One option to identify risks and prioritize recovery needs is to perform an abbreviated BIA and/or risk assessment through an executive work session. A facilitator leads a high-level cross-functional team to define impacts (at an organizational level, as opposed to a business-function or technology level), which in turn will be used to assist with establishing business-process and technology priority levels, recovery objectives and an order of recovery. This process is designed to reach preliminary conclusions in hours, as opposed to many weeks, using the input of business leaders throughout the organization.
With regard to an alternative for the comprehensive continuity risk assessment, a business continuity steering committee and/or project team can define a realistic worst-case scenario to inform an abbreviated scoping and planning process. The scenario, which should impact the entire organization, can provide a framework to assist planners with developing response and recovery strategies. The value in this approach is found in the streamlined manner of identifying the numerous impacts of a disruption without dissecting each type of triggering event. Many organizations have found that using a worst-case scenario can help them plan for less-impactful events.
While substituting a risk assessment and BIA process with an abbreviated approach will not result in a thorough understanding of all risks and impacts to the organization, the examples noted above provide a way to jumpstart the planning process, particularly when the organization faces a distinct deadline or management has not formally endorsed the BCM process. Going forward, the abbreviated processes should be refreshed with more-thorough analyses that consider information and perspectives from multiple levels within the organization.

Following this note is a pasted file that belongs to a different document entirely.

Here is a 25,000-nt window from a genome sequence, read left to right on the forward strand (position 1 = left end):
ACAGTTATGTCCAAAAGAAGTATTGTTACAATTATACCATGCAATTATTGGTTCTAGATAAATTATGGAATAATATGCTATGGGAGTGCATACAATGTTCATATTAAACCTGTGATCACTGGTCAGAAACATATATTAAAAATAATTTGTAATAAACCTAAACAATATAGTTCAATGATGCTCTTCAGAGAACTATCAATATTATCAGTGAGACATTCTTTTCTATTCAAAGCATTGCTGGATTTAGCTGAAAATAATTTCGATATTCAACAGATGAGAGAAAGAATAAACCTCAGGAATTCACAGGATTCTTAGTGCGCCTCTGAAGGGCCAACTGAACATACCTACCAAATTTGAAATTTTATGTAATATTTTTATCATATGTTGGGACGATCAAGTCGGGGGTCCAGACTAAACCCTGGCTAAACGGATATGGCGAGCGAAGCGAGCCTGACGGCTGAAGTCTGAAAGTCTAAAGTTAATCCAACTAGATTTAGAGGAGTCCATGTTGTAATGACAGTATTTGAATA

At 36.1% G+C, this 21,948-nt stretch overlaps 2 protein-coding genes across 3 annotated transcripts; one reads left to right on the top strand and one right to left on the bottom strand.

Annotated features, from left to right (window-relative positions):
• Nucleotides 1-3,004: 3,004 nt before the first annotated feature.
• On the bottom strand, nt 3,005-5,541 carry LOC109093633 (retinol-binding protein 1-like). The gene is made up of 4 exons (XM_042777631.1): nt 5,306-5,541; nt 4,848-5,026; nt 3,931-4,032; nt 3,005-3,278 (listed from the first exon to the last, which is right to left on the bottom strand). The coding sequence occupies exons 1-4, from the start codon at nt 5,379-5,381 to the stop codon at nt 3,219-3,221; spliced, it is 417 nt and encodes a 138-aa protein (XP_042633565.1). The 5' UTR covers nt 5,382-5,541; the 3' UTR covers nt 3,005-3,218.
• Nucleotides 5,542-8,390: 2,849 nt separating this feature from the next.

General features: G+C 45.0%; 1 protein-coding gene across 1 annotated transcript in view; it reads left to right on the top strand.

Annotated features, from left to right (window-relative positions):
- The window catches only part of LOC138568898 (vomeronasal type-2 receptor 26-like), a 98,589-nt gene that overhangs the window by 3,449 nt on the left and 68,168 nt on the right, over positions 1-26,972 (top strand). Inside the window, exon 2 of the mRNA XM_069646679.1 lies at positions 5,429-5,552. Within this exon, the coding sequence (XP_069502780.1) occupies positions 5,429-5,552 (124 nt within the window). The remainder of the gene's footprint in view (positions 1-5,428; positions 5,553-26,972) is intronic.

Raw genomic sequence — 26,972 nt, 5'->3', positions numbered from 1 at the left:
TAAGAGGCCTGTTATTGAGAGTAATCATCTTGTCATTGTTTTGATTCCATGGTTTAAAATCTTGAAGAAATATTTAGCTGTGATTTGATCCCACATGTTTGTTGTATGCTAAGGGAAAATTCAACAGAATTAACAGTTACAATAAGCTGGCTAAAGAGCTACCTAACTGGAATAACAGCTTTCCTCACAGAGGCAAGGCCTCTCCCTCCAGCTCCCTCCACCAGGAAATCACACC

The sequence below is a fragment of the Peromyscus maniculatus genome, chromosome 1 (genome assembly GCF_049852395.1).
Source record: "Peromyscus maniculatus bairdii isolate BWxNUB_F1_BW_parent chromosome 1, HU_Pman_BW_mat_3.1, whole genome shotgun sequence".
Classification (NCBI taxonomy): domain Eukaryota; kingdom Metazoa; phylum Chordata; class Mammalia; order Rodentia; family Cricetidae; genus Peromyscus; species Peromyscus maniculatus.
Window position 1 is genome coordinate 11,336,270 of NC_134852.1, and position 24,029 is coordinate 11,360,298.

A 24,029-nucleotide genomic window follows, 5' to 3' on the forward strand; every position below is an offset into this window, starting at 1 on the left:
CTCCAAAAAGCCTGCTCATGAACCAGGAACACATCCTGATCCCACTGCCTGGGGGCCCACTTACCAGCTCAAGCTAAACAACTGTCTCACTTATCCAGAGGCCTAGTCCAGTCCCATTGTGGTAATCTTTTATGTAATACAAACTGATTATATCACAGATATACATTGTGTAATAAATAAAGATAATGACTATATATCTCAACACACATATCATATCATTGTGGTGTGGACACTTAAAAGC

As organizations begin to develop their BCM program capabilities and plans, they are confronted with a common question and dilemma: Who should own the overall program? A successful BCM program requires various levels of accountability and responsibility within an organization. While some organizations may ultimately decide to create a separate business function or unit to own the program, many choose to utilize existing resources and/or personnel.
Organizations typically provide leadership to the BCM program through one of three roles: sponsors, owners and custodians. Sponsors provide and ensure organizational and financial support. Given that consistent visibility to the board and senior leadership is essential, sponsors should be executives. Owners have direct accountability or are responsible for ensuring support and overall program execution. BCM owners are department leads with an understanding of strategy and direct working relationships with those implementing the annual plan and managing day-to-day tasks. Finally, custodians have the primary responsibility for coordinating BCM tasks executed throughout the organization. Custodians understand the various roles needed for each aspect of a comprehensive program and are empowered to escalate a concern in a timely and coherent manner.